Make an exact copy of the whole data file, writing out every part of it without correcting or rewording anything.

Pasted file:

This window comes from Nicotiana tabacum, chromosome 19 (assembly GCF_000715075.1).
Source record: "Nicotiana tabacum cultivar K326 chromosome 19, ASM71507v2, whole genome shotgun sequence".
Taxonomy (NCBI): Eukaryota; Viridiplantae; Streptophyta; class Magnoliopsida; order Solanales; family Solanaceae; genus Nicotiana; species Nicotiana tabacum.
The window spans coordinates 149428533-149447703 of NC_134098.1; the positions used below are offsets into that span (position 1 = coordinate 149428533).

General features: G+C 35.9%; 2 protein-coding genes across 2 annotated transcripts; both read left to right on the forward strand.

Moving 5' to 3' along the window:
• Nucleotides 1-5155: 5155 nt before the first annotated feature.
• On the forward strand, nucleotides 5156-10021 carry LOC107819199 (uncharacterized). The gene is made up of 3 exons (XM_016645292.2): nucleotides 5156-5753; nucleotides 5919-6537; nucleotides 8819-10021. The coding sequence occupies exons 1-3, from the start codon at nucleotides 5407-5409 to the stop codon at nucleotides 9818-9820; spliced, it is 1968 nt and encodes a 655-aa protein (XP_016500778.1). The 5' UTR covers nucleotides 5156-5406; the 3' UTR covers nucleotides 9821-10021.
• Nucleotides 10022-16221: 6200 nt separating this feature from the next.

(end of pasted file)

This window comes from Nicotiana tabacum, chromosome 19 (assembly GCF_000715075.1).
Source record: "Nicotiana tabacum cultivar K326 chromosome 19, ASM71507v2, whole genome shotgun sequence".
Taxonomy (NCBI): Eukaryota; Viridiplantae; Streptophyta; class Magnoliopsida; order Solanales; family Solanaceae; genus Nicotiana; species Nicotiana tabacum.
The window spans coordinates 149428533-149447703 of NC_134098.1; the positions used below are offsets into that span (position 1 = coordinate 149428533).

General features: G+C 35.9%; 2 protein-coding genes across 2 annotated transcripts; both read left to right on the forward strand.

Moving 5' to 3' along the window:
• Nucleotides 1-5155: 5155 nt before the first annotated feature.
• On the forward strand, nucleotides 5156-10021 carry LOC107819199 (uncharacterized). The gene is made up of 3 exons (XM_016645292.2): nucleotides 5156-5753; nucleotides 5919-6537; nucleotides 8819-10021. The coding sequence occupies exons 1-3, from the start codon at nucleotides 5407-5409 to the stop codon at nucleotides 9818-9820; spliced, it is 1968 nt and encodes a 655-aa protein (XP_016500778.1). The 5' UTR covers nucleotides 5156-5406; the 3' UTR covers nucleotides 9821-10021.
• Nucleotides 10022-16221: 6200 nt separating this feature from the next.